Why You Don’t Have To Be A Slave To Your Phone

Hand of mixed race communicating with cell phone

Most of us use smartphones on a daily basis. This has created a deep reliance on technology, which for some, has led to strains in our personal lives and relationships. Many of these can be avoided though, if we took control of our tech habits.

Joshua Fields Millburn noticed something about getting online at home: it was gobbling up all his time.

Millburn, a writer and passionate minimalist, decided to cut back time spent on the internet at home, get out of the house and meet new people. He embarked on an experiment to get rid of his phone for 60 days. The experience radically transformed Millburn’s phone habits as well as his views on technology.

“My cellphone usage (today) is more intentional than before,” said Millburn. “My phone is a tool, not an appendage.”

Not only has he learnt how to be more productive with his time, he also feels less distracted and stressed.

A Return to Nature

The problem is that for most of us – checking messages, social media and news feeds compulsively – can be difficult to overcome. This obsession with technology has prompted calls for an examination of even disconnecting with the world around us.


“Today, people who work and learn in a dominating digital environment expend enormous energy blocking out many human senses – including ones we don’t even know we have – in order to focus narrowly on the screen in front of the eyes,” said Richard Louv, the California-based author of The Nature Principle: Reconnecting With Life in a Virtual Age, and other books about the importance of embracing our natural surroundings.

“That’s the very definition of being less alive. Who among us wants to be less alive? The point here is not to be against technology, which offers us many gifts, but to find balance – and to give ourselves an enriched life and a nature-rich future,” he said.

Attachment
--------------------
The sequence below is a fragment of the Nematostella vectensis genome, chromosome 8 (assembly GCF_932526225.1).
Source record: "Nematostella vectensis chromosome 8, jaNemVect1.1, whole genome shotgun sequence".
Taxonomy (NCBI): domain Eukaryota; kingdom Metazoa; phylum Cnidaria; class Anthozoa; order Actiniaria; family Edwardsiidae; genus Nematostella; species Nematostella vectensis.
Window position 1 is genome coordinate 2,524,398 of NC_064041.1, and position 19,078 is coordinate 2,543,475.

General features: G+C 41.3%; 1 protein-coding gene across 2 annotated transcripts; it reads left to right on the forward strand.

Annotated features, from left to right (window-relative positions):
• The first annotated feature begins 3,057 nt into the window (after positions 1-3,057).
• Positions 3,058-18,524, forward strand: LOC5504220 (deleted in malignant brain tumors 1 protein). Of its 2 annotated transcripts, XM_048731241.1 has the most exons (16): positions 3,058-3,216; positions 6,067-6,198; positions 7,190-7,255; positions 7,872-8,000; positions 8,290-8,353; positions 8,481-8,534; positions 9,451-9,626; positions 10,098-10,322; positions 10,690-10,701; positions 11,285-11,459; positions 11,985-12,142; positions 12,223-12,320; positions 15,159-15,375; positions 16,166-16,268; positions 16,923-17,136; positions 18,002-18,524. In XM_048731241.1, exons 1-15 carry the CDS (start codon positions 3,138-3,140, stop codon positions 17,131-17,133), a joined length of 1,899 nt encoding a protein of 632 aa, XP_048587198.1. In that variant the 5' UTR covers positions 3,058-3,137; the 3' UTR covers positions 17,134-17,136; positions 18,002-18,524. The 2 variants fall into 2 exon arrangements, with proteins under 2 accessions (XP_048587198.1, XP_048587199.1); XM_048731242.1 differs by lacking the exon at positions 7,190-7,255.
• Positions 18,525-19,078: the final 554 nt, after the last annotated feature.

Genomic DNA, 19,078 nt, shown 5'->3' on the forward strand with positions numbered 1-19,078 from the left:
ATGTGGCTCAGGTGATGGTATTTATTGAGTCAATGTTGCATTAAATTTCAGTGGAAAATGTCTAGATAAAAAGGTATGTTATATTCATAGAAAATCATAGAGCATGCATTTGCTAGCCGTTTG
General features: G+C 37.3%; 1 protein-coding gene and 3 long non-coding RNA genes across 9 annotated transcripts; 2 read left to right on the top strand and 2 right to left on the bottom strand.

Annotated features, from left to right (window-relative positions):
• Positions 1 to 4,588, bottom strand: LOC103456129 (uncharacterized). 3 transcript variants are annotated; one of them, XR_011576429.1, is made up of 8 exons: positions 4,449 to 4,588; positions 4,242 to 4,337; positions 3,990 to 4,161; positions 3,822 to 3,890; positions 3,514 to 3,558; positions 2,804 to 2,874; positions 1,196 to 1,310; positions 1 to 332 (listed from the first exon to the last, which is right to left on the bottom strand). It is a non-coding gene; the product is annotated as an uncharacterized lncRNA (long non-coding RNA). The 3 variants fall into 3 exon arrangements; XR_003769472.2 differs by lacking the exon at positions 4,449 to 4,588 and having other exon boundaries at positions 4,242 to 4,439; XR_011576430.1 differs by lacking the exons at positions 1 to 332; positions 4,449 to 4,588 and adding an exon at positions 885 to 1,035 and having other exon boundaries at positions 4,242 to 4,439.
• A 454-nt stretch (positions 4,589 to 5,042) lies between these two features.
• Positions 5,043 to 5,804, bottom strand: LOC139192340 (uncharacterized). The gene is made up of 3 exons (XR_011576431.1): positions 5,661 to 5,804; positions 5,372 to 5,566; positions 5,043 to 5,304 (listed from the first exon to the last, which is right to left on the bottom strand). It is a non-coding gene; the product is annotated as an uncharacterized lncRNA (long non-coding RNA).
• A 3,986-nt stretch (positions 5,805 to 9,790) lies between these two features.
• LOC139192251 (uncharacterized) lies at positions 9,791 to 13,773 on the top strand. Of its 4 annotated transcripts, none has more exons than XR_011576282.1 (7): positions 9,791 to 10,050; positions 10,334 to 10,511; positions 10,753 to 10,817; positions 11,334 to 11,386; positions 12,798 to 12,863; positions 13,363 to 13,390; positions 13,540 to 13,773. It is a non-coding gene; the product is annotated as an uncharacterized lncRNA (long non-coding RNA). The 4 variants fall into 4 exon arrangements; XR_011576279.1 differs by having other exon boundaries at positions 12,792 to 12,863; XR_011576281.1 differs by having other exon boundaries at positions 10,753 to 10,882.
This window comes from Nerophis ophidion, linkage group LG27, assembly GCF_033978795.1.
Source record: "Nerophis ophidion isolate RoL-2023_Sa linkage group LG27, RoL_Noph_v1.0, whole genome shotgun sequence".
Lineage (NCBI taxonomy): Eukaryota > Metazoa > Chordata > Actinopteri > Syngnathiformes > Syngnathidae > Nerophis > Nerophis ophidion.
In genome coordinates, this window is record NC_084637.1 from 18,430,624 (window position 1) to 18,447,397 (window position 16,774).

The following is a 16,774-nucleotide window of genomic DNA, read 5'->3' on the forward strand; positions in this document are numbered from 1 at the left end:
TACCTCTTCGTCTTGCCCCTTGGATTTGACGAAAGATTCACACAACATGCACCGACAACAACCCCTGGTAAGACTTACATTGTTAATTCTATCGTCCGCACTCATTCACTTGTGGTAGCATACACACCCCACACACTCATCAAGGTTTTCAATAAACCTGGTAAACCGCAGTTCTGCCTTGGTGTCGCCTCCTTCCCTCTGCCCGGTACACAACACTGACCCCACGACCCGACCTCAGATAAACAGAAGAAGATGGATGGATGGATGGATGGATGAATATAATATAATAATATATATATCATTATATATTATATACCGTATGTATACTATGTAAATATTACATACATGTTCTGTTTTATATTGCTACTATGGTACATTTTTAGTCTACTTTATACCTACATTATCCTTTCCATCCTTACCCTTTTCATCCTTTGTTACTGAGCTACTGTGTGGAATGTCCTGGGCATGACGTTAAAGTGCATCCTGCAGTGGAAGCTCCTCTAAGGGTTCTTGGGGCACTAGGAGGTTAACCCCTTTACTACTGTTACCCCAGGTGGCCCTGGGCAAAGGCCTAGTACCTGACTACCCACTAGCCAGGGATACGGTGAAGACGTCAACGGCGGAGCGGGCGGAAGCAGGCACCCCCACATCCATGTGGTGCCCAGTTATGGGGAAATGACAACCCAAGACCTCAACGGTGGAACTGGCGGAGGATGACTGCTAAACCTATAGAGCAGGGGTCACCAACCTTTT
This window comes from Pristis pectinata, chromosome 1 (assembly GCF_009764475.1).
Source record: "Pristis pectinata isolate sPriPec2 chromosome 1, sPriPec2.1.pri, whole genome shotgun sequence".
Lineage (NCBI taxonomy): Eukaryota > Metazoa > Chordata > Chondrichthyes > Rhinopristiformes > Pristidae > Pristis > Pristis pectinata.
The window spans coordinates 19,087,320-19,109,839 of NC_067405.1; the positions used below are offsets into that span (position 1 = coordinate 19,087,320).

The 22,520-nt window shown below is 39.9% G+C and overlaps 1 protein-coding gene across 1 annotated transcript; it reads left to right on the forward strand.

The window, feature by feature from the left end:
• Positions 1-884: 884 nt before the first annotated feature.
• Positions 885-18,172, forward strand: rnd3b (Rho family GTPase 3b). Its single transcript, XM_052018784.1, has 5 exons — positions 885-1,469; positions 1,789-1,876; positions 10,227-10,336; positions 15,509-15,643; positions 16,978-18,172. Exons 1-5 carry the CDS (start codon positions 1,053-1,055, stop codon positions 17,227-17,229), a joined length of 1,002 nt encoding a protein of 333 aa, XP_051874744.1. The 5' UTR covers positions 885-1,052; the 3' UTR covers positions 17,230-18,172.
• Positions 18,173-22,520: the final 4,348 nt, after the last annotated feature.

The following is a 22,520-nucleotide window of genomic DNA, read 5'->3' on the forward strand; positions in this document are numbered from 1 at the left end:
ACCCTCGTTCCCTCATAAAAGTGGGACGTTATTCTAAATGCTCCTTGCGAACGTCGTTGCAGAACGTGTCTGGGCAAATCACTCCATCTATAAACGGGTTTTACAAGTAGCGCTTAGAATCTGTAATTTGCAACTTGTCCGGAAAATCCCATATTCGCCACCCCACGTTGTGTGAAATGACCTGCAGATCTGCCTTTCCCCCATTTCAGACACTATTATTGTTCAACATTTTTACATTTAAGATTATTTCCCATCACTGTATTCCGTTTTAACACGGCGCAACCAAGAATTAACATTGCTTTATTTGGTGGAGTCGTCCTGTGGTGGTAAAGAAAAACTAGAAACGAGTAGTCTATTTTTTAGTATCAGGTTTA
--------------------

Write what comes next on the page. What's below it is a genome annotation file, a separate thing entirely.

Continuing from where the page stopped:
Louv also suggested that American biologist Edward O. Wilson’s biophilia hypothesis may explain our need to reconnect with nature. The theory posits that humans are innately attracted to nature and other forms of life. It could even be an evolutionary mechanism that boosts survival.

Striking the Right Balance

For years, Louv has been doing techno-fasts and escaping it all – including electronics and the data we are surrounded in. And the idea has been catching on. A growing number of travel retreats are appealing to netizens to set their smartphones down and instead, look at and enjoy the world around them.


Australia-based Intrepid Travel, for instance, offers what it calls a Digital Detox Trip to Morocco that focuses on experiences, instead of hunting for Wi-Fi and snapping Instagram-worthy photos.

Furthermore, Louv believes that we need to balance our need for modern tools with regular immersion in natural environments for psychological benefit.

“The ultimate multitasking is to live simultaneously in both the digital and the physical world, using computers to maximise our powers to process intellectual data, and natural environments to ignite all of our senses and accelerate our ability to learn and to feel. In this way, we would combine the resurfaced ‘primitive’ powers of our ancestors with the digital speed of our teenagers,” said Louv.

“We need to imagine a future in which our lives are as immersed in nature every day as much as they are in technology, and this includes a new kind of city that incorporates nature into every building and on every block – which serves to restore residents psychologically, physically, even spiritually. That vision requires advanced, even futuristic thinking. We need to go forward to nature.”

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